Learn other people’s languages
Class of 2018
Cofounded Cellino Biotech, which uses lasers to “program” stem cells.
I became an entrepreneur without knowing what it meant. My collaborators at Harvard Medical School saw how my physics perspective could solve challenges in biology and pushed me into entrepreneurship. However grueling my PhD years in a dark laser lab were, though, they didn’t prepare me for startup life. I had to learn to convince potential customers, investors, and industry veterans to join my pursuit. I had to learn to run a company, hire great people, and sometimes let them go. The biggest thing I’ve learned is that innovation relies heavily on the ability to communicate with people and encourage them to communicate with people with different perspectives from theirs.
Our company has built a platform to produce high-quality cells and tissues for regenerative medicine. That pursuit involves multiple disciplines, which means everyone here is an expert in a different language. Some of us are fluent in stem-cell biology, others in optical engineering, others in machine learning. When we started the company it wasn’t possible to do biology and engineering under the same roof. When we finally moved into a shared space we were able to learn each other’s lexicons, and we became more strongly aligned. And now that we’re all working separately, the bonds created in that process have helped us deal with things. We can’t discuss technical details at our desks anymore, but we’ve learned new ways of working together. It’s important to stay in sync as a team, and in a covid-19 world that’s never felt more true.
My path looks different from the paths of others
Class of 2016
Founded Blendoor, a job-search platform that hides candidates’ names and photos in the initial stages to reduce unconscious bias.
I started coding at 13, and that has gotten me pretty far in my career (Stanford, MIT, Microsoft). I once viewed humanities and social science education as “nice-to-haves” but not “need-to-haves.” It wasn’t until I came face to face with the harsh realities of inequity and the paradox of meritocracy that I realized that artificial intelligence is far from solving many of our most challenging problems as a human race (for example, xenophobia, sexism, racism, homophobia, impostor syndrome, and unconscious bias).
The externalities that influence creativity, adoption, and scale are often more important than the innovation itself. To be a successful innovator one has to be really in tune with what’s happening in the world on a global scale (or be really lucky, or better yet both). Venture capital has shortened the learning curve for some innovators, but bias has limited access to venture capital for many. Unconscious bias is like an odorless gas—it’s imperceptible to most, but pervasive and deadly.
To optimize the innovation ecosystem, institutions must invest more in leveling the playing field. Today and for much of the documented past, innovation has been reserved for the children of middle- and upper-class parents. (Research the founders of companies valued at over $1 billion.) We laud the proverb “Necessity is the mother of invention,” but the people who grow up “needing” the most, independent of their intelligence, are often left out of the innovation game. As with all games, the best players emerge when the barriers to entry are low, the rules/standards are equally enforced, and there is high transparency across the board.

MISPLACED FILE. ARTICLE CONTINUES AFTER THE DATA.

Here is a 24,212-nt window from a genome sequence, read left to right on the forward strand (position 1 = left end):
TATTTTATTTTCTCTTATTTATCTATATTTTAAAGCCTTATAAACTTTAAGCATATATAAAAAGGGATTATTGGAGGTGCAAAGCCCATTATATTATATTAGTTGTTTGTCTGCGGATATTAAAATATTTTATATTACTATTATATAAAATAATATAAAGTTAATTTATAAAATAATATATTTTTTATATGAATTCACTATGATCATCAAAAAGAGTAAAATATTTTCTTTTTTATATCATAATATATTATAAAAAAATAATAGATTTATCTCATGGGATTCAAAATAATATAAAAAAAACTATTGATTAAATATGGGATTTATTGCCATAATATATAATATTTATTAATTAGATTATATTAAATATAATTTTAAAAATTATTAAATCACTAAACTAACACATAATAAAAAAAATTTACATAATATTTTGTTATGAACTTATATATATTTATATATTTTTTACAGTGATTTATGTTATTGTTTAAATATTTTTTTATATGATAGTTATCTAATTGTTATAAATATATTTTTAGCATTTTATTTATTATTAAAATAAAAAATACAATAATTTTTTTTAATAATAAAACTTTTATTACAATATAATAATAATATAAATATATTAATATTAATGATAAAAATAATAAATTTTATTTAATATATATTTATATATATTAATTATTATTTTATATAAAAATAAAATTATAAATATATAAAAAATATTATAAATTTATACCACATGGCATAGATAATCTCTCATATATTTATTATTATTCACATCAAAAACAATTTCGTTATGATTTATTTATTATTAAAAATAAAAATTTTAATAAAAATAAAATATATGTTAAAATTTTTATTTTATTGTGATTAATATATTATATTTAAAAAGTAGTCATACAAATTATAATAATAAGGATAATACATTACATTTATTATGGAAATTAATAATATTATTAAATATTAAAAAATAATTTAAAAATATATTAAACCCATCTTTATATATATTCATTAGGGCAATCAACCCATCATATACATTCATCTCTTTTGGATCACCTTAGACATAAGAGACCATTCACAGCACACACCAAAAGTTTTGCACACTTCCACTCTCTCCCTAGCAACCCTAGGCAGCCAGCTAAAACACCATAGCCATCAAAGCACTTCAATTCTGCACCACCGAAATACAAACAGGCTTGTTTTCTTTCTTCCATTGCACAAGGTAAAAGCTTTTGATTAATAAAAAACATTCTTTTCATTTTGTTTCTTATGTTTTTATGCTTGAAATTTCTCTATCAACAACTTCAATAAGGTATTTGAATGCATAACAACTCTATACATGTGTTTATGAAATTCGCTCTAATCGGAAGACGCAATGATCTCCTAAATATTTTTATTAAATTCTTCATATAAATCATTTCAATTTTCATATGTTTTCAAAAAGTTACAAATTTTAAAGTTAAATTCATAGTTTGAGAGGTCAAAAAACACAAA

Audre Lorde once wrote: “The master’s tools will never dismantle the master’s house.”
I am a short, melanin-enriched, queer female on planet Earth. In some ways it’s easier to be innovative when you’re “invisible,” but at some point, you need tools to scale: capital, team, mentorship. The one thing I know now that I wish I had known earlier is that my path toward getting the tools I need looks a lot different from the paths of others. It’s not better nor worse—simply different. The hardest part is carving it out. Now that I know my path isn’t blocked—rather, it just didn’t exist—I’m way better equipped to win.
The government plays a crucial role
Class of 2016
Founded DotLab, which makes diagnostic tests focused on women’s health.
About a decade ago I worked at the White House Office of Science and Technology Policy, whose goal was to speed up the commercialization of technologies being developed in federally funded labs. While there I saw that some of the most important work done by the government involved things the media paid no attention to—for example, the way it could use investments in research and development to fuel private--sector innovation.
In 2009, the Obama administration released the Strategy for American Innovation. The idea behind it was to establish the critical nature of federal government support for R&D. In particular it stressed the “spillover” effects, or the idea that investments in such research end up being beneficial to people unrelated to the original investment. Or to put it another way, R&D investment is a “public good.” Analyses at the time suggested that in order to produce economic growth we should be doubling or quadrupling our R&D investments. Instead that spending has since been slashed, especially in basic research.
President Obama also launched a Lab to Market Initiative meant to speed the path to market for technologies stemming from government--funded research. There were also pilot programs designed to increase the use of government-funded R&D facilities by entrepreneurs, create incentives to commercialization, and improve, among other things, the impact of the Small Business Innovation Research (SBIR) program.
My own company, DotLab, ended up being a beneficiary. We develop novel molecular diagnostic tests for prevalent yet underserved diseases affecting women’s health. It’s notoriously difficult for this field of early--stage diagnostics to attract private investment, because of unclear regulatory pathways, low reimbursement rates, or resistance to change among physicians—or all of the above. Many promising diagnostic technologies never make it to patients because it’s so hard for these types of companies to get financing. A grant from the SBIR was critical to our early success. I can’t be sure that we’d be here today without it.